Why Do We Need the Old Testament?

Without the Old Testament, you and I wouldn’t know half of what God has done to save the Israelites from themselves. The New Testament tells us about the reason for our hope, but the Old Testament tells us what God did to give that hope to us.

Sonya Downing
Old Testament table of contents

Growing up, I always heard Christians recite the same mantra to non-believers: “Believe and you’ll be saved.”

I don’t disagree with that sentiment, but it’s easy to get so fixated on this drop that we ignore the ocean it’s in: The Bible. It’s especially easy to ignore the Old Testament because Lamentations is depressing, Daniel’s visions are trippy and confusing, and Song of Solomon is really awkward.

Here’s the thing you and I forget 99% of the time: God chose what went in the Bible. So, the fact that the Old Testament exists means that God put it there intentionally.

My tiny little human brain can’t possibly wrap itself around the thought process of God. It can, however, come up with four things the Old Testament does for those who read it.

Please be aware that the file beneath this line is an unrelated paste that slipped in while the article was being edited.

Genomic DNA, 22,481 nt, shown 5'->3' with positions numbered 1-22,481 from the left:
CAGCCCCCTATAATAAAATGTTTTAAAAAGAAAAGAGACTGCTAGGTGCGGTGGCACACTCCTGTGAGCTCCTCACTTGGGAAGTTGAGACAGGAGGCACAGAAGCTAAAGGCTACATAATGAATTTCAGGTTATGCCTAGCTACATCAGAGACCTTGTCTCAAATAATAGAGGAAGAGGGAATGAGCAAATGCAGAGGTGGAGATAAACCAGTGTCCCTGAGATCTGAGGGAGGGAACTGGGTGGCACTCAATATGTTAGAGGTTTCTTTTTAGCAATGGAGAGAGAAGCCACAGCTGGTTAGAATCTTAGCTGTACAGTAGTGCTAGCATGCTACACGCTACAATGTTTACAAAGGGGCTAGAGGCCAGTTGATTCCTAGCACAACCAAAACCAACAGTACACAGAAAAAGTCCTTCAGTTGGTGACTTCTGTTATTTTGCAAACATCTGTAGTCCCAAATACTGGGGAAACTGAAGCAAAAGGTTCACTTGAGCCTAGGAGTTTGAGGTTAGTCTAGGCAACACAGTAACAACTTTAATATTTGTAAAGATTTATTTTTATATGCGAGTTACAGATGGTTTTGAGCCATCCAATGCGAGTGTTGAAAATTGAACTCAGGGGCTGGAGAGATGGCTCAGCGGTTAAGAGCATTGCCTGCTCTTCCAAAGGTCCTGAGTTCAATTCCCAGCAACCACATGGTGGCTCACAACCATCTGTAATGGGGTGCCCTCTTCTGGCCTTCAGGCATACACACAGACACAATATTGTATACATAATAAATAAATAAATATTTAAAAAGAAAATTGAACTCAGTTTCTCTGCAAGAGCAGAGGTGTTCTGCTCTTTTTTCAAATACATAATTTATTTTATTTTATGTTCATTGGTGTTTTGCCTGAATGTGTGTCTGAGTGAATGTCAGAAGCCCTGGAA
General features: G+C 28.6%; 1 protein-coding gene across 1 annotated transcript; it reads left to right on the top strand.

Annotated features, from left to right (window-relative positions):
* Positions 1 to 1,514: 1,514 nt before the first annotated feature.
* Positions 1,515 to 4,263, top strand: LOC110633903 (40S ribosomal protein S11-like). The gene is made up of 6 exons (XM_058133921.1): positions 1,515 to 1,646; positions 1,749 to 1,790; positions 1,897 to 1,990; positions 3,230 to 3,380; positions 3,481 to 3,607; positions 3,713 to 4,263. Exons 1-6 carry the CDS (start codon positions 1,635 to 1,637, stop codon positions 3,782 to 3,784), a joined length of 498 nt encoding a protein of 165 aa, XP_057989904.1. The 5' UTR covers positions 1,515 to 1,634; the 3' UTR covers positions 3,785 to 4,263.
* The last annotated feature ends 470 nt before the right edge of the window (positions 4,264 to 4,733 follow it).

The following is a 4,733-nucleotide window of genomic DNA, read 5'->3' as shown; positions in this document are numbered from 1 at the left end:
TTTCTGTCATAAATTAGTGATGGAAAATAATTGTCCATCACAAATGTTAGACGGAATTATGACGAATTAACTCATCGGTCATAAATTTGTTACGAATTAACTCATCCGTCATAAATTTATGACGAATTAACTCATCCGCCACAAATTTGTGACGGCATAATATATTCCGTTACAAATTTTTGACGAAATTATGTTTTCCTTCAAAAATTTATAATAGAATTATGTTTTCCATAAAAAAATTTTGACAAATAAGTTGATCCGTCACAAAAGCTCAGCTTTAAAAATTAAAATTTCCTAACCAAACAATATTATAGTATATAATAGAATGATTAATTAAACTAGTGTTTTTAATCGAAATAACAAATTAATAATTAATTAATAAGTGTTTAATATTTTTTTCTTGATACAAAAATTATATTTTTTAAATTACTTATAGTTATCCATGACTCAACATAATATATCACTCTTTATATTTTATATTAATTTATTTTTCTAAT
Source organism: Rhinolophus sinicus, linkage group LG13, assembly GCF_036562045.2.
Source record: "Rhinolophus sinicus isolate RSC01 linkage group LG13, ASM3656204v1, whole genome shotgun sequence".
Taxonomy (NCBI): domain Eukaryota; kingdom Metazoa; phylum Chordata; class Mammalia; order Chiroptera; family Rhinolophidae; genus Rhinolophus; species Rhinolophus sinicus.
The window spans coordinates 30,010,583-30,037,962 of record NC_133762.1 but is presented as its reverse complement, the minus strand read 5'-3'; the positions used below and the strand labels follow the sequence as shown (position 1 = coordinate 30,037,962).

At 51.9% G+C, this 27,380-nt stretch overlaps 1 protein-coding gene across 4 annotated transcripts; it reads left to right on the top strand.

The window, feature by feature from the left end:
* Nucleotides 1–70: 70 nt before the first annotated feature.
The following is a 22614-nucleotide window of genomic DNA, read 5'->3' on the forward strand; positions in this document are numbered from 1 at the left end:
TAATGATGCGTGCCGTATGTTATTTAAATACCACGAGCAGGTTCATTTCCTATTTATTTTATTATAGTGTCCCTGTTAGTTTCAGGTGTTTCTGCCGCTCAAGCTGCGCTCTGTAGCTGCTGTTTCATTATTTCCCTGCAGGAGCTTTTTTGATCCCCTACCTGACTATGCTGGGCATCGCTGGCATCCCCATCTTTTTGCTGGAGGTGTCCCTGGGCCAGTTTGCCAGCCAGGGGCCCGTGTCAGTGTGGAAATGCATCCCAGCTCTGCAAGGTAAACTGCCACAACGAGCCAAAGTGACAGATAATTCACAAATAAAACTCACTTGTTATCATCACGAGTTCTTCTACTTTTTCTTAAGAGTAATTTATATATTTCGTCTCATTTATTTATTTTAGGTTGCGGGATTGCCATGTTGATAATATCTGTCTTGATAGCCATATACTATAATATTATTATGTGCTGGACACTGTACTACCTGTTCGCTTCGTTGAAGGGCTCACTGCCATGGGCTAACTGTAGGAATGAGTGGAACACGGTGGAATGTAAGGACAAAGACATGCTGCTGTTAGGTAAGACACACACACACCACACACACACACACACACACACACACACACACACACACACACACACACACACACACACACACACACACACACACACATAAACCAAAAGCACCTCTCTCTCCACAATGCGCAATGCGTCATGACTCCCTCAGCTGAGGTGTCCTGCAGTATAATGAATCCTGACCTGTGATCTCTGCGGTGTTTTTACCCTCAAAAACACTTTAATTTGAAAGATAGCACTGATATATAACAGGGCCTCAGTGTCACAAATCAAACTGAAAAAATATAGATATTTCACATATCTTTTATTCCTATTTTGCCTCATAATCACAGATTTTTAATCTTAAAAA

1. It Preserves and Passes on the History of God Saving His People

Anyone who skims the Old Testament can see that despite being God’s chosen people, the Israelites made a lot of mistakes. Like, a lot.

For example, despite seeing God plague Egypt (Exodus 7:14-11:10), part the Red Sea (Exodus 14:1-22), and dump the aforementioned sea back on top of their persecutors (Exodus 14:23-31), the Israelites got antsy during Moses’s time on Mount Sinai and thought to themselves, “This God isn’t the real deal. Let’s worship a shiny cow instead” (Exodus 32:1-5).

This was neither the first nor the last of Israel’s blunders, and God made sure the Bible’s authors didn’t leave out a single one. But what does God do after the Israelites get it wrong yet again? He saves them. He saves them every single time.

Without the Old Testament, you and I wouldn’t know half of what God has done to save the Israelites — our spiritual ancestors — from themselves.